Eaton Corp.'s Lincoln, IL, plant is the recipient of the 2010Assembly Plant of the Yearaward. But, the other four finalists are also quite impressive, because they have improved productivity by harnessing technology and lean manufacturing principles.

Itron Inc., John Deere Turf Care, Stihl Inc. and Daimler-Western Star operate state-of-the-art plants that assemble utility meters, lawnmowers, chainsaws and heavy-duty trucks. In addition to producing diverse products, each facility follows a unique production philosophy. But, all four plants have something in common: They were finalists in the 2010Assembly Plant of the Yearcompetition sponsored by ASSEMBLY magazine and The Boston Consulting Group Inc. (BCG).

There was a strong field of candidates for the 7th annual award. That made it difficult for the team of judges, which included ASSEMBLY’s editorial staff and BCG’s operations practice, to narrow down the list to five finalists.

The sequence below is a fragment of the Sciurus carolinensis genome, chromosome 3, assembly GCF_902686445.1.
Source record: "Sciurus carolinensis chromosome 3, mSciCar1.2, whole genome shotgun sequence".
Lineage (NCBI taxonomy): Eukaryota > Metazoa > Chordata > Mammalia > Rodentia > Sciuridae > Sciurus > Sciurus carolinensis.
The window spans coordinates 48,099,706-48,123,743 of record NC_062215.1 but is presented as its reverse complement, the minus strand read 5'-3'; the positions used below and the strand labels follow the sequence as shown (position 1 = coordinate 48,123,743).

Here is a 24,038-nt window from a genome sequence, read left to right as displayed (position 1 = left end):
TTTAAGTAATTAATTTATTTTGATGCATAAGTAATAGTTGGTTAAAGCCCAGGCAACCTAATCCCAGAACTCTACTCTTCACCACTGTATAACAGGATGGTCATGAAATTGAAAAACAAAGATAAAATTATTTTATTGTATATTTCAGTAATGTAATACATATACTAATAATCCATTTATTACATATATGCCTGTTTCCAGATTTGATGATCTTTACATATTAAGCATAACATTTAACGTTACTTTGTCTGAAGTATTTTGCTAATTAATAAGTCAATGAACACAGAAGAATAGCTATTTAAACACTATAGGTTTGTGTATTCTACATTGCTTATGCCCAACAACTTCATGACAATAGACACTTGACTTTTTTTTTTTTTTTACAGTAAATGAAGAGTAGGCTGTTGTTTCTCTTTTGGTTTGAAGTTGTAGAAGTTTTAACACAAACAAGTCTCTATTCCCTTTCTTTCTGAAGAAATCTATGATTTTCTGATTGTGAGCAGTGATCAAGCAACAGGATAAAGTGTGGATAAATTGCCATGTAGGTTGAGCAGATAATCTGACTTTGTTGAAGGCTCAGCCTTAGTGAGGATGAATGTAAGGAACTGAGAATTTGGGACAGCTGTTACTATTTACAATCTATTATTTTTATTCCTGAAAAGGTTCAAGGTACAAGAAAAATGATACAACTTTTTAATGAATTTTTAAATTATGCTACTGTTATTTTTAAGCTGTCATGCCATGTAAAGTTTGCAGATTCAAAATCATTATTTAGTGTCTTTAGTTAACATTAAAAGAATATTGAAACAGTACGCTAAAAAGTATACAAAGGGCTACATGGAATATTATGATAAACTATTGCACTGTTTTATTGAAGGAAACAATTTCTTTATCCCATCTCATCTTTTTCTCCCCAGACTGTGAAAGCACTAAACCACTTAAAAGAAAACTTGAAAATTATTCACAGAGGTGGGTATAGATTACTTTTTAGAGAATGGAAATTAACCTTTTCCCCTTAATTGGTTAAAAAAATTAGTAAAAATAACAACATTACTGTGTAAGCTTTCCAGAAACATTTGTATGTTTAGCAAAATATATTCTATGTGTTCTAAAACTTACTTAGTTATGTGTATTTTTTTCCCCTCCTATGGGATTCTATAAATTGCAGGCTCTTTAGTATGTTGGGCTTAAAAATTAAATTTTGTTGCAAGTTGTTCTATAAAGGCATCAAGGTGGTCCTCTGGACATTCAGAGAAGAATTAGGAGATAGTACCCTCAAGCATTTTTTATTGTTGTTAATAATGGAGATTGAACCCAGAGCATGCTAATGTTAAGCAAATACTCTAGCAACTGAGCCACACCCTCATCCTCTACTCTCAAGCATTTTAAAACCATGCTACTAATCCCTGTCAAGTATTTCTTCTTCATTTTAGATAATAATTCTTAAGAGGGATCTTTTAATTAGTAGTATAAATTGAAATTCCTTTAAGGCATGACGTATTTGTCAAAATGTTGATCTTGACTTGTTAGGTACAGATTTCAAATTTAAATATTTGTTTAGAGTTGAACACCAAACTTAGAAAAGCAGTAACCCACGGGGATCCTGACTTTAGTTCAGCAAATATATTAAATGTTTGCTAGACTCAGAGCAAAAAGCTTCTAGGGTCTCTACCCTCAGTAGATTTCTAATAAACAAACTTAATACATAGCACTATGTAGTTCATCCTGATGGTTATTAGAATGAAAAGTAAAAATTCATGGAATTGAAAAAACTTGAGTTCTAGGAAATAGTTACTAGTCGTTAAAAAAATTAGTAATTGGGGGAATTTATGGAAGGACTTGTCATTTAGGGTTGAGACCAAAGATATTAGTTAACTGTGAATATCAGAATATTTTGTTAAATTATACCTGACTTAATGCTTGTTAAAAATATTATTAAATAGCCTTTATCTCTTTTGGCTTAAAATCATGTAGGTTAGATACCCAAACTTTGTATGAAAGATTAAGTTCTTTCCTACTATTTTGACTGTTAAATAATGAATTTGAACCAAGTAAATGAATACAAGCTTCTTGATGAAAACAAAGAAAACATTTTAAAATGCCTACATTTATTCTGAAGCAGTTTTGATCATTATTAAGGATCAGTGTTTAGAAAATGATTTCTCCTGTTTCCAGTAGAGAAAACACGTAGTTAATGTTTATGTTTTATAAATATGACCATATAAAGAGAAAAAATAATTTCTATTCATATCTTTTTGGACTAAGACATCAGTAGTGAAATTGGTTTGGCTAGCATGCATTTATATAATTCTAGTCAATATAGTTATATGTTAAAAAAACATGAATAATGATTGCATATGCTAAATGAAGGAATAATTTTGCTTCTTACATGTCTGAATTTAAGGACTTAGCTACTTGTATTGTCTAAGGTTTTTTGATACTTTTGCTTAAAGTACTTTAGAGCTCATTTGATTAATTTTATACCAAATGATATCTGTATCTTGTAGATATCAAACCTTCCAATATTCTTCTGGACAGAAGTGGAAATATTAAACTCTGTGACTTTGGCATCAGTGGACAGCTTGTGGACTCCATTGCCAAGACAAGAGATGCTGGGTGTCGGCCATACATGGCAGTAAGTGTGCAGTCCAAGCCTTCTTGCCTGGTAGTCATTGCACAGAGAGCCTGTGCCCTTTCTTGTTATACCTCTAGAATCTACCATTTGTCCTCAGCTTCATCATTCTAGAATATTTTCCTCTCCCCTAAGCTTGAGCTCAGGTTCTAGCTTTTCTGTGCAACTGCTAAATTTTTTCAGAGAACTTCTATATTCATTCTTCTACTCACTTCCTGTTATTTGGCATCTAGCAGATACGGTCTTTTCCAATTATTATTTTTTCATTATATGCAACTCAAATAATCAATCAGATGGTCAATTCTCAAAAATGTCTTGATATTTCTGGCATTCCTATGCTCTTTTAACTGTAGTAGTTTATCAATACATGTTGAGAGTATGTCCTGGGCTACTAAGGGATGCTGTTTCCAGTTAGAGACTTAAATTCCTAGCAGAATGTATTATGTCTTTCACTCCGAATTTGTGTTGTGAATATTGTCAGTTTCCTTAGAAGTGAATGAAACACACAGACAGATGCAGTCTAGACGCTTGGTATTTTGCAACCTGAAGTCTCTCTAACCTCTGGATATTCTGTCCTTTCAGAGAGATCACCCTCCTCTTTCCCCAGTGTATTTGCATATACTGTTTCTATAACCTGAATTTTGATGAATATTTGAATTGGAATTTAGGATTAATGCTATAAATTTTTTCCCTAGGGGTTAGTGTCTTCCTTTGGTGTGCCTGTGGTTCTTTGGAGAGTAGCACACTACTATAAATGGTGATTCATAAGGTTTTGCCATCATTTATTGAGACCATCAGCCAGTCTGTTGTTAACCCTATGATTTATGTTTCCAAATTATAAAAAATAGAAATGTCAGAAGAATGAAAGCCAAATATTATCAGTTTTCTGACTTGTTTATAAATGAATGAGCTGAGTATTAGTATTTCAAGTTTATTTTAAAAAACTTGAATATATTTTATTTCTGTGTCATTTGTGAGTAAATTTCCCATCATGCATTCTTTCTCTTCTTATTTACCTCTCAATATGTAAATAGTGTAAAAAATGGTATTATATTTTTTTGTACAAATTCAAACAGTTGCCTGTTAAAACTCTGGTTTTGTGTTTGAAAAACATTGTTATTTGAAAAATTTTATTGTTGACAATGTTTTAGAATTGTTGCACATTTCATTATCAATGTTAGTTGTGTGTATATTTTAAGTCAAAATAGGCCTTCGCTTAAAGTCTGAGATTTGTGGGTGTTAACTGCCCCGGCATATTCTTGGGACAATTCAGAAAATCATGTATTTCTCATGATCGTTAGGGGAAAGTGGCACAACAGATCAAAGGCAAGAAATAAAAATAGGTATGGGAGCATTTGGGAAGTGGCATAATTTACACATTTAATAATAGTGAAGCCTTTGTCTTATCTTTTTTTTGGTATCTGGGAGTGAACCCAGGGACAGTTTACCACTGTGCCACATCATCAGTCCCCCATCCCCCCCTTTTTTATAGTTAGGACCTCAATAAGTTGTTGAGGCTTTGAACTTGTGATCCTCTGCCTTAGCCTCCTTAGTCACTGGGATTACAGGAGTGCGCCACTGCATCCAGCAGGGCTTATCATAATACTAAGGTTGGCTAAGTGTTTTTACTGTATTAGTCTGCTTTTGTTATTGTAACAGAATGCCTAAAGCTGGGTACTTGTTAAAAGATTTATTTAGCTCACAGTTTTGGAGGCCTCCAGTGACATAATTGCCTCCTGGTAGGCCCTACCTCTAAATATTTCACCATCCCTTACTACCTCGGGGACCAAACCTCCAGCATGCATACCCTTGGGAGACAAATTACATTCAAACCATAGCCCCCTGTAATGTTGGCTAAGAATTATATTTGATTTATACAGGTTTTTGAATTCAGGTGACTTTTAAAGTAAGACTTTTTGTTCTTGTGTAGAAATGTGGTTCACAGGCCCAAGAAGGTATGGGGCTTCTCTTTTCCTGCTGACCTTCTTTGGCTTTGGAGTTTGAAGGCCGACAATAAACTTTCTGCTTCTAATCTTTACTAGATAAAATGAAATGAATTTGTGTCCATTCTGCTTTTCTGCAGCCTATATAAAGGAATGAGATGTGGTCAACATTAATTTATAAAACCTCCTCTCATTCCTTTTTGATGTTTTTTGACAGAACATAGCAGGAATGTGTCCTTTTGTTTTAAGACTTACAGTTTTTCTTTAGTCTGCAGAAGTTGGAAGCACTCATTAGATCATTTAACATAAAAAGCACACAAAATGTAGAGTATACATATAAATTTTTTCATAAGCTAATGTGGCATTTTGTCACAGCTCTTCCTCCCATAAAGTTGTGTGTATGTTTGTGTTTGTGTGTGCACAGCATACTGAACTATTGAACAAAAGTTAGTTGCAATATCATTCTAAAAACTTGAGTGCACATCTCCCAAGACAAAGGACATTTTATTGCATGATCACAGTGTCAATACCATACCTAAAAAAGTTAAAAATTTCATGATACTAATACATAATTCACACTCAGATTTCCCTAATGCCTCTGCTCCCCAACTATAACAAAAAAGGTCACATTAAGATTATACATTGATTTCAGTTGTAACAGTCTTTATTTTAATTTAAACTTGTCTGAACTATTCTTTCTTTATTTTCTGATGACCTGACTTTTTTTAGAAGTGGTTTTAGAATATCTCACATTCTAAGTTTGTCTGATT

All of the assembly plants were worthy of consideration, but at the end of the evaluation process one stood out from the others: the Eaton Corp. plant in Lincoln, IL. The facility was selected asAssembly Plant of the Year because it has remained innovative and cost-efficient, despite the recent meltdown of the housing market.

However, the other finalists are also quite impressive, because they all have improved productivity by harnessing technology and lean manufacturing principles. ASSEMBLY and BCG applaud Itron, Deere, Stihl and Western Star for their efforts. Here’s a brief look at what makes each of these world-class plants stand out.

Itron's Waseca, MN, plant assembles circuit boards and electronic modules that are used in OpenWay meters.

Itron Inc.

The smart-meter industry is projected to grow 27 percent annually over the next five years. That dramatic growth will be driven by widespread demand for energy efficiency and resource conservation.